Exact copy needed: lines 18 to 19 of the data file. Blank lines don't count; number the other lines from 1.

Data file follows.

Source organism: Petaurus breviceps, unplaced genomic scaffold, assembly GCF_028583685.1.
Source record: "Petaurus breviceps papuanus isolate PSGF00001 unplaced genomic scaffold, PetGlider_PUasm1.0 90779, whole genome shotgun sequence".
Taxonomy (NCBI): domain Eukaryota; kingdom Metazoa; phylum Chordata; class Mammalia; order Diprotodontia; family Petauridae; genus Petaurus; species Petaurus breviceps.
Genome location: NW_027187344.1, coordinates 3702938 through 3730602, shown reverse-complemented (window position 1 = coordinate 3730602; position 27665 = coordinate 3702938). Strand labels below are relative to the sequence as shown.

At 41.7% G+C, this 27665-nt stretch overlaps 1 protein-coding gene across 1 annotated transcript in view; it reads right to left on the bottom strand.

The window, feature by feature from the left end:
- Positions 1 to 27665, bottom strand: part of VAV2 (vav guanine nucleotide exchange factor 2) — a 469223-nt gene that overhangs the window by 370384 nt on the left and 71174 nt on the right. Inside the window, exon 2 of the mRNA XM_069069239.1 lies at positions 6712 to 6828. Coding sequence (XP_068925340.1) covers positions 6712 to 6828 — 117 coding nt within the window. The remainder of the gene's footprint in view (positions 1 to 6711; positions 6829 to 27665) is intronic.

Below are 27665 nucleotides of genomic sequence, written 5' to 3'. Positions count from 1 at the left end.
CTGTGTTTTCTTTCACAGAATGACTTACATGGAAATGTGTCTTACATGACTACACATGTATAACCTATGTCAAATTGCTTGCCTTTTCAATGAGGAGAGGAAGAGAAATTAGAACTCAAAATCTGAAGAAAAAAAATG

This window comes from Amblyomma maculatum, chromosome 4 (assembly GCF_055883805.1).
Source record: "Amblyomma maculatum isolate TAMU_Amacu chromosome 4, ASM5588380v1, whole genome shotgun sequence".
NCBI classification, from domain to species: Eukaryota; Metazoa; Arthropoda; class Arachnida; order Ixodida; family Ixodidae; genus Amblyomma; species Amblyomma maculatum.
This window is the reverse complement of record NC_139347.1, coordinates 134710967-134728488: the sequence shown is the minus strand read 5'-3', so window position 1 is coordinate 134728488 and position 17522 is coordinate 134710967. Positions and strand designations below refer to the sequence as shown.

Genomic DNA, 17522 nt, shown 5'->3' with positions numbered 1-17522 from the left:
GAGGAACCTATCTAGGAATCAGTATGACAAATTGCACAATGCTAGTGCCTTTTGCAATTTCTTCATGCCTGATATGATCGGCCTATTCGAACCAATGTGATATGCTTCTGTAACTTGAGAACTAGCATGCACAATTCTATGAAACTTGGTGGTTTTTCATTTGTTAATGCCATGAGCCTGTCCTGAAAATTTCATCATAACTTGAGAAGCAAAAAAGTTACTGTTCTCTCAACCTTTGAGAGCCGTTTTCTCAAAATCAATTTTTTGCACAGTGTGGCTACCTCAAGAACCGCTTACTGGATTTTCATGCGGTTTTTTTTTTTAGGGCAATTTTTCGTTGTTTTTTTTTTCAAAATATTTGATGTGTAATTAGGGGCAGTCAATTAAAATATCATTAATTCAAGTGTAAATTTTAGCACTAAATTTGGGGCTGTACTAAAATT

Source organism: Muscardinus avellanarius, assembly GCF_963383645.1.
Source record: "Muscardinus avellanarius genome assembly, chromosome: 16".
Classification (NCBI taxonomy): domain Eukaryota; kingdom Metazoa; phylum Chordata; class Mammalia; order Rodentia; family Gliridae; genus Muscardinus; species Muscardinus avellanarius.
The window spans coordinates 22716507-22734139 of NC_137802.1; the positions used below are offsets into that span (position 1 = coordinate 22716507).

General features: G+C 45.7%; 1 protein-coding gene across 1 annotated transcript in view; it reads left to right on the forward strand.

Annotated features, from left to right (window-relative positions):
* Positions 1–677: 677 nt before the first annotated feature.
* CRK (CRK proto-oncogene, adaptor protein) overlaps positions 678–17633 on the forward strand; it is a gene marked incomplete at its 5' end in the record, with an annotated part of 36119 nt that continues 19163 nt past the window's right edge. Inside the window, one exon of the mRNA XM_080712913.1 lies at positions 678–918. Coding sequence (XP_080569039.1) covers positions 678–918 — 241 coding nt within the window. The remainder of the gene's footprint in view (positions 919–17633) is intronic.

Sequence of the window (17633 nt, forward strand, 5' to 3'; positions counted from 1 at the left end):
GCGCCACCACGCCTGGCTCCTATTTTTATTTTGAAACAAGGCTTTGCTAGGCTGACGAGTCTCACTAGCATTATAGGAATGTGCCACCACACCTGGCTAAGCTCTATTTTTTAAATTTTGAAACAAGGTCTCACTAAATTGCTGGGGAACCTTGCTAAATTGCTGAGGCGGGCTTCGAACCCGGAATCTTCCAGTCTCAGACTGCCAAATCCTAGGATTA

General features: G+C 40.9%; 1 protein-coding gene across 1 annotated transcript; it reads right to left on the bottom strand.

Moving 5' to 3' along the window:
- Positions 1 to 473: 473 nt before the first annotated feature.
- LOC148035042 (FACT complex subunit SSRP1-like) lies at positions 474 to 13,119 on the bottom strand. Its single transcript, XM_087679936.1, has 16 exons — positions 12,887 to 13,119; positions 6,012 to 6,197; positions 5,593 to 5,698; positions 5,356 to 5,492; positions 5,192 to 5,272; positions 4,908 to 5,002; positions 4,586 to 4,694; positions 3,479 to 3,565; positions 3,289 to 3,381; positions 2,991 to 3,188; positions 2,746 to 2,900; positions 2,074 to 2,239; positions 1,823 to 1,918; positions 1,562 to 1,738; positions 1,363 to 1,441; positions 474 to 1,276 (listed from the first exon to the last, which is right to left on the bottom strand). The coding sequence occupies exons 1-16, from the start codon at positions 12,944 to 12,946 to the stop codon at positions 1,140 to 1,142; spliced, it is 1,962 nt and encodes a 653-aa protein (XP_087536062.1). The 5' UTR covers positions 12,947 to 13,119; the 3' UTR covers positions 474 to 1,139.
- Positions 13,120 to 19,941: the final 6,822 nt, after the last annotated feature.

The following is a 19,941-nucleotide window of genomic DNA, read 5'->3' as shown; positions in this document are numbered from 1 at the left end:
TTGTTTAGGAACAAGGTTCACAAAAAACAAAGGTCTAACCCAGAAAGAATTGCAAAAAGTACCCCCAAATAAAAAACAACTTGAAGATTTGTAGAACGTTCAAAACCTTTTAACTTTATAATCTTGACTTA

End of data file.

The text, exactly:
Classification (NCBI taxonomy): domain Eukaryota; kingdom Metazoa; phylum Chordata; class Mammalia; order Rodentia; family Gliridae; genus Muscardinus; species Muscardinus avellanarius.
The window spans coordinates 22716507-22734139 of NC_137802.1; the positions used below are offsets into that span (position 1 = coordinate 22716507).